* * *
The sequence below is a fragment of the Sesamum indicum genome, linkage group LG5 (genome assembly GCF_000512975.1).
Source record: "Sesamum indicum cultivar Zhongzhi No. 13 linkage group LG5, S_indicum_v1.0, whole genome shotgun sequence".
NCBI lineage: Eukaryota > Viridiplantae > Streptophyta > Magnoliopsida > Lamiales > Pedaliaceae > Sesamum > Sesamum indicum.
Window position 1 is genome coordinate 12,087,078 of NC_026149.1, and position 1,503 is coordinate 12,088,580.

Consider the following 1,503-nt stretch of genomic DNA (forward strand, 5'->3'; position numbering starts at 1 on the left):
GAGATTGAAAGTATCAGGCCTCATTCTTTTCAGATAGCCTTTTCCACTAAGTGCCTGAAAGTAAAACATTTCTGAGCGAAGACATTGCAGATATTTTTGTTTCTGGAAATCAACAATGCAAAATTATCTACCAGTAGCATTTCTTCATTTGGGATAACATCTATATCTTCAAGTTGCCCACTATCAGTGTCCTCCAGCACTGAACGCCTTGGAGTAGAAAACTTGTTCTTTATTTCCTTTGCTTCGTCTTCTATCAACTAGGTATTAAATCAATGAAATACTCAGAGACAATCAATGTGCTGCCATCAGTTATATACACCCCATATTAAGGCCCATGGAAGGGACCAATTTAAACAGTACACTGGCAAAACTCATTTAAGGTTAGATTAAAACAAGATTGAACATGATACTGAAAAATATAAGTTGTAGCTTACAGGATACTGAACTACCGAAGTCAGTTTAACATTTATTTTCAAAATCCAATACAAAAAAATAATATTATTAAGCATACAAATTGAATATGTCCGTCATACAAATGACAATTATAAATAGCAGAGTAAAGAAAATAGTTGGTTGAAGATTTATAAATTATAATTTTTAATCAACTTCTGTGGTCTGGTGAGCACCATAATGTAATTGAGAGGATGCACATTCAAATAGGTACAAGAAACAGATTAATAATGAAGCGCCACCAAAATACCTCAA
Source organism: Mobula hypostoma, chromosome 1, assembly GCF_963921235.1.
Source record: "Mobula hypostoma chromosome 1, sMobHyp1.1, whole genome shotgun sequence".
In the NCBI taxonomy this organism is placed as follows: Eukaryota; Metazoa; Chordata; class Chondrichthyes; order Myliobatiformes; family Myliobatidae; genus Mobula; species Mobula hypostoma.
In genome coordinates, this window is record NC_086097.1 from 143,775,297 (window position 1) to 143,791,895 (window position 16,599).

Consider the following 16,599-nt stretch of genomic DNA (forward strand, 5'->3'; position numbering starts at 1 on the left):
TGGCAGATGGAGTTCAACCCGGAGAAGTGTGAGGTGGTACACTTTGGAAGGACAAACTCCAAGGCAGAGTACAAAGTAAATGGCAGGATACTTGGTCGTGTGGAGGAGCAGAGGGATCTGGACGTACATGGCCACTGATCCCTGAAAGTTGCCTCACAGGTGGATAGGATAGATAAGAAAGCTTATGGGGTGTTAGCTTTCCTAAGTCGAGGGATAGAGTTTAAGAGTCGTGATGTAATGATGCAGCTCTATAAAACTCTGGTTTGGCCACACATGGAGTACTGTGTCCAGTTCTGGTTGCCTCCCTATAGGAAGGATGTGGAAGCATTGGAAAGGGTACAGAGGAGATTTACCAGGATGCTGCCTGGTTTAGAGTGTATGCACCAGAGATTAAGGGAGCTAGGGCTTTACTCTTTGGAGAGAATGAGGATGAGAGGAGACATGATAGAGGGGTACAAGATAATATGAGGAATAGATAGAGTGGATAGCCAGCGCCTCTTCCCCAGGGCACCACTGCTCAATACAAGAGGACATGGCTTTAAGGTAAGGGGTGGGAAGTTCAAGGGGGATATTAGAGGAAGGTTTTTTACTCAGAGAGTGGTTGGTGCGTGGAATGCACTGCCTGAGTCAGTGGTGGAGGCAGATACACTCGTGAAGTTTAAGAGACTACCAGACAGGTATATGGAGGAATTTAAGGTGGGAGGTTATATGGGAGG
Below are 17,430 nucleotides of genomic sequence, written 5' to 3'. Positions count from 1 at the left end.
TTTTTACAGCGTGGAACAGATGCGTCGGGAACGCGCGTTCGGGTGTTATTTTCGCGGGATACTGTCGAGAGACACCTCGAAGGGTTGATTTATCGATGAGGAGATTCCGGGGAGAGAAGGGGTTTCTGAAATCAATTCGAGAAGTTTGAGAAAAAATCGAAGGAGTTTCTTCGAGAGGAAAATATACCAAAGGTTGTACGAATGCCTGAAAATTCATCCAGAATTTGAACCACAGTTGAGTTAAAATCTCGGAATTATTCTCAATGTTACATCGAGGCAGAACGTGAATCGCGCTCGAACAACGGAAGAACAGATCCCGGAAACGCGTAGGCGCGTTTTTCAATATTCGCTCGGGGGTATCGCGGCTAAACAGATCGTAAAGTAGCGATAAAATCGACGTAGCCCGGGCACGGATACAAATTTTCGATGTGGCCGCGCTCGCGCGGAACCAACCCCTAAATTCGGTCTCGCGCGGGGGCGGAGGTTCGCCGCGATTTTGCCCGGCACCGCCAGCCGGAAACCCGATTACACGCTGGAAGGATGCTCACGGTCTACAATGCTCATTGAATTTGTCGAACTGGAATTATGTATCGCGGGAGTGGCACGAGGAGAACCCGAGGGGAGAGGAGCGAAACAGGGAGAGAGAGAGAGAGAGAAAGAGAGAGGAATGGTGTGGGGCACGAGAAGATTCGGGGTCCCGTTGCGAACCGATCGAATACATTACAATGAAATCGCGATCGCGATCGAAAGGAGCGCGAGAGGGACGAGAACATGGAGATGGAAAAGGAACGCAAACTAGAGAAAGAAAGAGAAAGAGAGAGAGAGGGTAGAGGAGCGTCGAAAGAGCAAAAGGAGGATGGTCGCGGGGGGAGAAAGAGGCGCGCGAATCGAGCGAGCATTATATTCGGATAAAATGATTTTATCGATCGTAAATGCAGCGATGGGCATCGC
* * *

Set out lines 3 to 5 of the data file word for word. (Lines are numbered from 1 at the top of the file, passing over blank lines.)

NCBI lineage: Eukaryota > Viridiplantae > Streptophyta > Magnoliopsida > Lamiales > Pedaliaceae > Sesamum > Sesamum indicum.
Window position 1 is genome coordinate 12,087,078 of NC_026149.1, and position 1,503 is coordinate 12,088,580.

Consider the following 1,503-nt stretch of genomic DNA (forward strand, 5'->3'; position numbering starts at 1 on the left):